Richard, this was posted by Peter Jones at the Systems Thinking Network Leadership Group on facebook (https://www.facebook.com/groups/1698754760335916/: closed group to manage Systems Thinking Network on LinkedIn and Ecology of Systems Thinking group on Facebook — but welcoming all joiners)/

I responded at some length and, I’m afraid, rather brusquely:

Sorry. I appear to have switched on ‘curmudgeon mode’ today, so I hope this response doesn’t offend.*

What I have said before, and I hope often enough, is that there is some value in this to engage developmental and context-appropriate thinking about command-and-control/simplicity to servant leadership/complexity etc. (Though the developmental and the context-appropriate often get bracketed together, to the detriment of both)

What I have said before gently and I will now say brusquely is that this is bollocks.

It misleads, it mis-characterises organisations / leadership / management, it creates a penny dreadful simplified view of history and development. And it is also likely to create a simplified and incorrect view of ‘systems thinking’.

The examples used in this article (which is a fairly reasonable representation of the genre) are pretty typical.

I hate when people argue as I’m about to from example, without giving citations, but let me say that:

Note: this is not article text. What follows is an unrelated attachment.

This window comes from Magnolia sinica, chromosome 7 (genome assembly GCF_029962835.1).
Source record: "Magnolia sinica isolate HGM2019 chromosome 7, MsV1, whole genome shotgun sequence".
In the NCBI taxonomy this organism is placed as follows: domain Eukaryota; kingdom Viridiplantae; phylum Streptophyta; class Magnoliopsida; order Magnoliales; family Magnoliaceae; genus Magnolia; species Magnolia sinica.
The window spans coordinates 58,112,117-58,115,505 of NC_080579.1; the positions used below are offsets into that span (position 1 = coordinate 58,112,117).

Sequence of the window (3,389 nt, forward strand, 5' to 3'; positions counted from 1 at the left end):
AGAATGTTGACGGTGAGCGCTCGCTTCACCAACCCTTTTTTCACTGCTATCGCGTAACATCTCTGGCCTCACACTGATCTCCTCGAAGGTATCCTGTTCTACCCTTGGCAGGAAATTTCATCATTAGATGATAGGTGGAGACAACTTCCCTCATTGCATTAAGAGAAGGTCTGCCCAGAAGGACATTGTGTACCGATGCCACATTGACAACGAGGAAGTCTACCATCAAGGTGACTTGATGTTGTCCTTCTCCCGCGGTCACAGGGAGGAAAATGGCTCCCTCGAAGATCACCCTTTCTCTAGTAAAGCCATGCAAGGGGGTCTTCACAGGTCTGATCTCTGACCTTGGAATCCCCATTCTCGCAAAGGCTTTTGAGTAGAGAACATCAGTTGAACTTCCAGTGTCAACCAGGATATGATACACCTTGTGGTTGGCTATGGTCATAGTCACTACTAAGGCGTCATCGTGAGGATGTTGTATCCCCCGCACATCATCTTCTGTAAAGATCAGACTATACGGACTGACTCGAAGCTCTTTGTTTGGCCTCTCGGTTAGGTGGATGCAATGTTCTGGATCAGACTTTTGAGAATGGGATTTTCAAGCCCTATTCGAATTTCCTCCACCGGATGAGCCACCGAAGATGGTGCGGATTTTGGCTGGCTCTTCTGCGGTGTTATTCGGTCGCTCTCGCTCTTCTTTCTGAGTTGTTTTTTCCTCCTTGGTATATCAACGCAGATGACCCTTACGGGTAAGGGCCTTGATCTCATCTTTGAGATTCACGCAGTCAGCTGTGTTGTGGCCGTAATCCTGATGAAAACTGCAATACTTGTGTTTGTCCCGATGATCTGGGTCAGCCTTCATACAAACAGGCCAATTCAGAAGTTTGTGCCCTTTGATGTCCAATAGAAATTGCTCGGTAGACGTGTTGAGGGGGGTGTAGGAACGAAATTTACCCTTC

- ‘command and control’ doesn’t really mean what people seem to think it means; command and control as originally specified is a complex, multi-directional management system designed to maximise discretion at the ‘front line’ and maximise strategic understanding of the organisation with a good flow of information. Well implemented command and control drove the successful growth, flexibility, and stabilisation of companies for decades, and still does. Even the Prussian army, which provided the seeds of a ‘staff and line’ management model implicit in true ‘command and control’ is quoted (accurately) as both a driver of strict military discipline and sublimination to the orders of the hierarchy AND as a driver of increased variety and capability to respond in a highly delegated and adaptive way to a truly complex environment. And yes, maybe people ‘know what we mean’ when we use ‘command and control’ to mean ‘power and control-focused management’ — but don’t confuse that with a worked-through and internally consistent management theory and practice.

- yes, Ford’s production plants contain within them the seeds of ‘don’t bring your brain to work’ reductionism, simplification, standardisation, and optimisation in a machine-like way. They also contain the seeds of sense-and-respond whole system ‘flow’ models, human empowerment and fulfilment, and dignity and a reasonable wage for all workers.

- the ‘original organisation chart’ of the Lake Erie railroad company was created in response to a train crash and is a system designed to be able to apportion blame and responsibility when things go wrong. It also demonstrates a real example of organic thinking about organisations, maximisation of discretion within clear limits, servant leadership, and dealing with ‘big data’ — the challenge of the telegraph which, for the first time, created the possibility of ‘head office’ interfering with direct orders to ‘line managers’, and converting that into a rich and meaningful flow of information to the supportive, nourishing core of the organisation to make good longer-term higher-level strategic decisions in harmony with frontline discretion. And the accompanying ‘letter to shareholders’ is one of the earlier examples of complex and intelligent enterprise architecture.